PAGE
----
In order to turn our octal string to the wanted string we need to run it as javascript, we cannot use the function eval because that would be too easy, and it is not made out of the letters A,S,C,I , so we need to find a different way. One possibility is to use an interesting feature of the language: We will use the fact that functions in javascript are objects and objects have constructors. In our case, the constructor of a function is a function that by passing the wanted code to its first parameter (as a string expression), will create a new function with the given code. Since we can't create a function object, we create an object (an Array in our case by using []) and ask for its constructor, then we get a function and ask for its constructor. After that we have a function that builds functions from strings.

// returns a function builder

myFunc = false["constructor"]["constructor"]("alert(42)")
myFunc() // will show a popup (42)

Making ASCII go husky

I started of with a picture of the UCNN Husky. Then we went to a converter site where it generated an image out of ascii letters in the shape as a husky. After we changed the husky to contain only hashtags we had a template that we will fill our code with. The main difficulty in the process is splitting the code into smallest pieces without spoiling the code. Trying to minimize the risk of making one line code multiline, each line ends and starts with a comment (end /*, beginning */). That way the newline is part of the comment so it will not affect the code itself. To do so, we have built a script in python that will do the above process while keeping the codes syntax valid. In sum, the script splits the javascript code into the smallest pieces possible and puts them in a queue. Then splits the image into an array of hashtag sequences. for each sequence it tries to as much code as possible(while keeping its order). That way we can have our code husky shaped!

Making the code quineable

"A quine is a non-empty computer program which takes no input and produces a copy of its own source code as its only output" -- Wikipedia

As we see it, quineable code is one that has access to its own source code, therefore it has potential to be a quine. In order to make the code quineable, we chose to exploit javascript's features instead of implementing a legit quine (some consider a legit quine only one that doesn't use language features like reflection or javascript eval). This is how we did it: instead of having the final code be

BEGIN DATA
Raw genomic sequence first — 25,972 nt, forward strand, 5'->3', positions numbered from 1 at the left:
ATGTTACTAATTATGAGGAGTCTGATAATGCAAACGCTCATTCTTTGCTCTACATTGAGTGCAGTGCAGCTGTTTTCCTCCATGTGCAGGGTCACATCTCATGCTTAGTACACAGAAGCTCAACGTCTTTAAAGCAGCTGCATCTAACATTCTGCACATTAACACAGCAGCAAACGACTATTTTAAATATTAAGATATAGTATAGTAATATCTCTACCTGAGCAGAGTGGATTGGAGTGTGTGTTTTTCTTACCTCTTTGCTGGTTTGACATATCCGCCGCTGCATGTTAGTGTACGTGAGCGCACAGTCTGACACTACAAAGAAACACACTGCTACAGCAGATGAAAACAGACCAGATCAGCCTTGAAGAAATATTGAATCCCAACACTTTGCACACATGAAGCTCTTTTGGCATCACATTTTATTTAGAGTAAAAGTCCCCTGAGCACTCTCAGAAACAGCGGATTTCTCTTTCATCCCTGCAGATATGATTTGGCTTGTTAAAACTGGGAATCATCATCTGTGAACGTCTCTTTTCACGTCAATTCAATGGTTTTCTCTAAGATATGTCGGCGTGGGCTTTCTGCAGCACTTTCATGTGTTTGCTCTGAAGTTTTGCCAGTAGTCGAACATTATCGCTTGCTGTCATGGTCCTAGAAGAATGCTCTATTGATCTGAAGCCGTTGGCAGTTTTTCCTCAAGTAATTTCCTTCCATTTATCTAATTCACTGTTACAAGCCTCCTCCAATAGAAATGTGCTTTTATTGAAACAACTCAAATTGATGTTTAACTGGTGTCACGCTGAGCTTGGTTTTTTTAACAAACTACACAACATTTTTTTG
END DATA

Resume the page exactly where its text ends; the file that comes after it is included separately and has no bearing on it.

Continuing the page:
dictionaryDecleration; someJsCode;

the code will be

dictionaryDecleration; x=Function("someJsCode"); x();

Then the inputted javascript code is prefixed with code that extracts the code from x and puts it in a variable. in our example we will call it "quine". After running the code that is prefixed to the javascript code, the inputted code is run and the variable "quine" holds the code, and thus it became quineable. Due to the fact the dictionary is not part of the main code, it will not be contained in the variable x. Therefore we had to add it to the begging of quine variable.

One last problem

Javascript does not support multiline strings, so when we tried making the quine variable, a SyntaxError exception was thrown. We solved this problem by appending \ to the end of each line after the end of the dictionary part. This let the javascript interpreter act as if our code was one lined with \n within, while it was actually multilined. this affects the quineable function, when printing itself it will need to add \ in the right places. There are some more problems that we will not cover in the post


Patricio Palladino has written a nice blog post about obfuscating javascript code